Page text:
There are different types of challenging behavior:

  • Non–verbal challenging behavior may include wandering, pacing, cornering, intimidating facial expressions
  • Verbal challenging behavior may include shouting, swearing, racist, sexist or offensive speech
  • Physical challenging behavior may include scratching, biting, slapping, inappropriate touching, self harm, spitting, punching, hitting furniture

Why does it happen?

  • Individuals who display challenging behavior often have some degree of cognitive impairment
  • There is always a cause of clinically related challenging behavior, even if it is not evident to staff at the time
  • Challenging behavior is often an expression of distress or an attempt by the person to communicate an unmet need
  • It is vital that staff take care in determining whether an Individual's behavior is a result of an illness or injury which requires urgent attention

Identifying Patterns

Searching for patterns to challenging behavior can help staff predict when challenging behavior is more likely, to plan and prepare, and to prevent it. For example, challenging behavior in many people has a tendency to occur during certain interventions, such as:

  • during care tasks,
  • administration of medication, or at
  • particular times of day, such as at mealtimes

Key Point

6) Triggers are environmental, situational or physical factors that set off an individual's challenging behavior. These factors vary depending on the individual, but they may include the care environment, interventions, activities, objects, thoughts, feelings, pain or discomfort.


  • In the strictest sense of the term, trigger is used to refer to experiences that "re–trigger" trauma in the form of flashbacks or overwhelming feelings of sadness, anxiety, or panic.
  • The brain forms a connection between a trigger and the feelings with which it is associated, and some triggers are quite innocuous
  • Once identified, many triggers can be avoided. That is why observing, identifying and documenting potential triggers can be the first part of a proactive strategy for minimizing stressful or distressing situations
  • The term is used more loosely to refer to stimuli that trigger upsetting feelings or problematic behaviors, and these feelings are often associated with a psychiatric condition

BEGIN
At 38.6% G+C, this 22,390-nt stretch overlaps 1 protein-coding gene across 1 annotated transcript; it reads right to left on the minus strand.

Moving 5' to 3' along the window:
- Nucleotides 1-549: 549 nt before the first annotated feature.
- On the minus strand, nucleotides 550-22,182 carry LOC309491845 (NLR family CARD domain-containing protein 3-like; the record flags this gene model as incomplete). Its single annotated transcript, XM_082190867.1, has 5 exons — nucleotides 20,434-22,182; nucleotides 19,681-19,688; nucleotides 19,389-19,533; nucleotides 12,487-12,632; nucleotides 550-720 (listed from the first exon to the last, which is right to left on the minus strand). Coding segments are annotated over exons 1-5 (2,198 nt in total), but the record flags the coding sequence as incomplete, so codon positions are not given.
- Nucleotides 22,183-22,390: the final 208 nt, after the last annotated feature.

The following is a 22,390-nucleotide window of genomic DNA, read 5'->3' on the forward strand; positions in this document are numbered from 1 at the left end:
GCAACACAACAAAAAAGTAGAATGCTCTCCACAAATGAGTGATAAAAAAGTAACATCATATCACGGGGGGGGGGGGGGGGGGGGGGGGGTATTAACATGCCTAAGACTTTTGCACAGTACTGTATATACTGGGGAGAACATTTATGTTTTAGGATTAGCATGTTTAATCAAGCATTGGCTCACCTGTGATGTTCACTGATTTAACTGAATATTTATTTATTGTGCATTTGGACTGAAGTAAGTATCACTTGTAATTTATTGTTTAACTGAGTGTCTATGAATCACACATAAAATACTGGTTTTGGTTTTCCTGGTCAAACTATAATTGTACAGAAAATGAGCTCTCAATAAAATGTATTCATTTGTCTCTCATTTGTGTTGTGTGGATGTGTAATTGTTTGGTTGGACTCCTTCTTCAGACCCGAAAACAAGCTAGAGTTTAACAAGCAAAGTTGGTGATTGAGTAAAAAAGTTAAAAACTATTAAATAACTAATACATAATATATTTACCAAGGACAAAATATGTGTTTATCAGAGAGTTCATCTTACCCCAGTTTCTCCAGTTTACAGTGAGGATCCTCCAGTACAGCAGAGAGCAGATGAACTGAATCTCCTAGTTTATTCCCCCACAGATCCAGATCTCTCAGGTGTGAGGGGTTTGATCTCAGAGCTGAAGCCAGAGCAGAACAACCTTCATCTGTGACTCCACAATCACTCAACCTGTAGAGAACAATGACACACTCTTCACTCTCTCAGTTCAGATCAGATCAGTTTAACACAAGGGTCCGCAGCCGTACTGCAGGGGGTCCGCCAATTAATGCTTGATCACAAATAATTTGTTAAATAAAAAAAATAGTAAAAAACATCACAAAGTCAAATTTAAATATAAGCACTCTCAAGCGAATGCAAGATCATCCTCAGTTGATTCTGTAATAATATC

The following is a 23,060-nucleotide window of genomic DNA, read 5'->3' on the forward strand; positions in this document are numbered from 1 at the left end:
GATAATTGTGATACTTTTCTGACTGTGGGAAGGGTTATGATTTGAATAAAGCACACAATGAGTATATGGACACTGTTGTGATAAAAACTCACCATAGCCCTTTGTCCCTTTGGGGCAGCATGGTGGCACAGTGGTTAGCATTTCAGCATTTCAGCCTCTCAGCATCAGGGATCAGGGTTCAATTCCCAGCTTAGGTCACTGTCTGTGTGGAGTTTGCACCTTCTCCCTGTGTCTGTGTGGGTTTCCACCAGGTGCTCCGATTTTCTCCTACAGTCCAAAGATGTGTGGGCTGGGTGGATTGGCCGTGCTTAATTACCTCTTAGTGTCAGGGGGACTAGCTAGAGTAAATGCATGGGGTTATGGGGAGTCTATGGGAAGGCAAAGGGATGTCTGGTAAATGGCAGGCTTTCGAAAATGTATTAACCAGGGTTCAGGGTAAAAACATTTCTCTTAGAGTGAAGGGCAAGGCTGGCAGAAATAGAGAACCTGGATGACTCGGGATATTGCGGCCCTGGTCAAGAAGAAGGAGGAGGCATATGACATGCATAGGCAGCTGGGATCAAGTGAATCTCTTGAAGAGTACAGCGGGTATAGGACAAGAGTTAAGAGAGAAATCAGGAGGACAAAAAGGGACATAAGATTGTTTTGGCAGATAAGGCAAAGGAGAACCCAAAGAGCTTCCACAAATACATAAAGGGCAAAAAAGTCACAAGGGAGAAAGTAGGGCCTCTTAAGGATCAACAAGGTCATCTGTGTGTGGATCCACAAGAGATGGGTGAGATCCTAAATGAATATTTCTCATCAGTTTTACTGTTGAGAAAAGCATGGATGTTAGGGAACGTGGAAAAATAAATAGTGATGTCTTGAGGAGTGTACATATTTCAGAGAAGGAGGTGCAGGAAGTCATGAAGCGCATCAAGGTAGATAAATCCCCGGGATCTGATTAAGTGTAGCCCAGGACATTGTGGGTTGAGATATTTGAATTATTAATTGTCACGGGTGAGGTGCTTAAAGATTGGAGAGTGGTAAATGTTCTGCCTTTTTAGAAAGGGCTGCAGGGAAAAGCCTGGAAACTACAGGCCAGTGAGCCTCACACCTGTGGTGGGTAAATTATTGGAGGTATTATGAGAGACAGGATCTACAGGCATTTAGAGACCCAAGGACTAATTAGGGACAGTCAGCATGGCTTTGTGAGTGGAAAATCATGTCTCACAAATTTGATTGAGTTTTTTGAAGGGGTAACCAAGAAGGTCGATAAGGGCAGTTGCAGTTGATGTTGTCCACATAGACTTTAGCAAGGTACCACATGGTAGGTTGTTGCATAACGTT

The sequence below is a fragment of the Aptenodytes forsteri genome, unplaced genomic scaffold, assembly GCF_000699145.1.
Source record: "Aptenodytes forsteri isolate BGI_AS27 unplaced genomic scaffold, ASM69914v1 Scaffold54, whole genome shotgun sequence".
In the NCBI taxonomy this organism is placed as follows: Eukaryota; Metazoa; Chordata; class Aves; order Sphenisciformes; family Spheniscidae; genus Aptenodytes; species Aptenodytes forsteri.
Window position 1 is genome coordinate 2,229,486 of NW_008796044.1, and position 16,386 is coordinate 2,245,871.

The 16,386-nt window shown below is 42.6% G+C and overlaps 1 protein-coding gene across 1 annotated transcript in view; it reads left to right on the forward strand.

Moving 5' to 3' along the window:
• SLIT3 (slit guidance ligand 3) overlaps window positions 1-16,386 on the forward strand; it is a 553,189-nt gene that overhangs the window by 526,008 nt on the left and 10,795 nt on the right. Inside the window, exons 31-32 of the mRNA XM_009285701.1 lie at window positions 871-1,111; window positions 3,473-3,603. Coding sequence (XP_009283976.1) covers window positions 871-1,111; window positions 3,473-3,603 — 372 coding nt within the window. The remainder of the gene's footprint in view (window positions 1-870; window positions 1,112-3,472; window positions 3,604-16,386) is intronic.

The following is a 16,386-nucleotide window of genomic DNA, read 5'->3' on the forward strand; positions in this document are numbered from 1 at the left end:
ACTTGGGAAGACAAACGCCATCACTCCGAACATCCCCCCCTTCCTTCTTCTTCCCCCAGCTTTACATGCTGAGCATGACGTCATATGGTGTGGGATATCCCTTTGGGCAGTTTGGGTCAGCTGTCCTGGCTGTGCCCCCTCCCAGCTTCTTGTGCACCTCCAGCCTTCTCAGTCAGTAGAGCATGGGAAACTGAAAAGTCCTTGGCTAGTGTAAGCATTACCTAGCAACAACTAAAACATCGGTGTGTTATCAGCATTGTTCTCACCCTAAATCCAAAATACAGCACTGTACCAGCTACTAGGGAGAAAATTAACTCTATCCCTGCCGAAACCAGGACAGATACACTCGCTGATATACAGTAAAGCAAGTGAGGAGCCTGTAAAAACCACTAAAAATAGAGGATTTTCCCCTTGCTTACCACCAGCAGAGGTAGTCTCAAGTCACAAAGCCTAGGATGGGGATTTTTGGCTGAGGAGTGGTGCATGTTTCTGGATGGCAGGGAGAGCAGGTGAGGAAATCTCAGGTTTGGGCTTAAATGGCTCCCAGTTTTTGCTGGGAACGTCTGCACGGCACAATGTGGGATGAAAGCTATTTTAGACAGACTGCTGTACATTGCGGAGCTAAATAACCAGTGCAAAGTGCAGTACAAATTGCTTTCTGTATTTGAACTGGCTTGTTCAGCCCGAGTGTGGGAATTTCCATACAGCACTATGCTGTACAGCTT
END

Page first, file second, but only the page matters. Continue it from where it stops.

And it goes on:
• People who have triggers may re–engage in unhealthy behaviors when exposed to triggers
  • It is impossible to predict or avoid all triggers because so many triggers are innocuous, but images of violence, substance abuse, or weapons are sometimes labeled with a trigger warning

(Complete Trigger Activity)

Recognizing Precursors Precursors are behaviors which often precede challenging episodes. They may be an obvious prelude to distressed or aggressive behavior or they may just leave staff feeling uncomfortable. They may signpost the onset of challenging behavior. Staff needs to be aware of precursors and recognize them so they can effectively de–escalate a situation. Precursors to challenging behavior are specific to individuals, so they can often be recognized from earlier episodes.

Staff Contributions to Escalating Behavior


  • The poor care, actions or inaction's from staff can lead to abuses of people that they serve as well as contribute to the escalation of aggressive behaviors that can illustrate only too clearly what can go wrong when there are poor standards of care and a culture which allows it to happen
  • What you do and say can help people stay calm or can contribute to behavioral escalation and aggression

Key Point

7) Staff attitudes and behaviors such as ignoring people, expecting absolute obedience, telling rather than asking, teasing or picking or making unreasonable or unenforceable consequences can tend to escalate behaviors in individuals we serve.

Staff Attitudes and Behavior

  • ignoring people
  • expecting absolute obedience to your authority (authoritarian)
  • telling rather than asking
  • giving unnecessary commands
  • acting superior to the people with disabilities (condescending)
  • making decisions for the person instead of with the person
  • behaving aggressively (yelling, speaking loudly, being "in–the–face", threatening, criticizing)
  • teasing or picking – this may be OK with friends and family, but people with disabilities might not understand it or be hurt by it
  • not following through – "don't make promises you can't keep"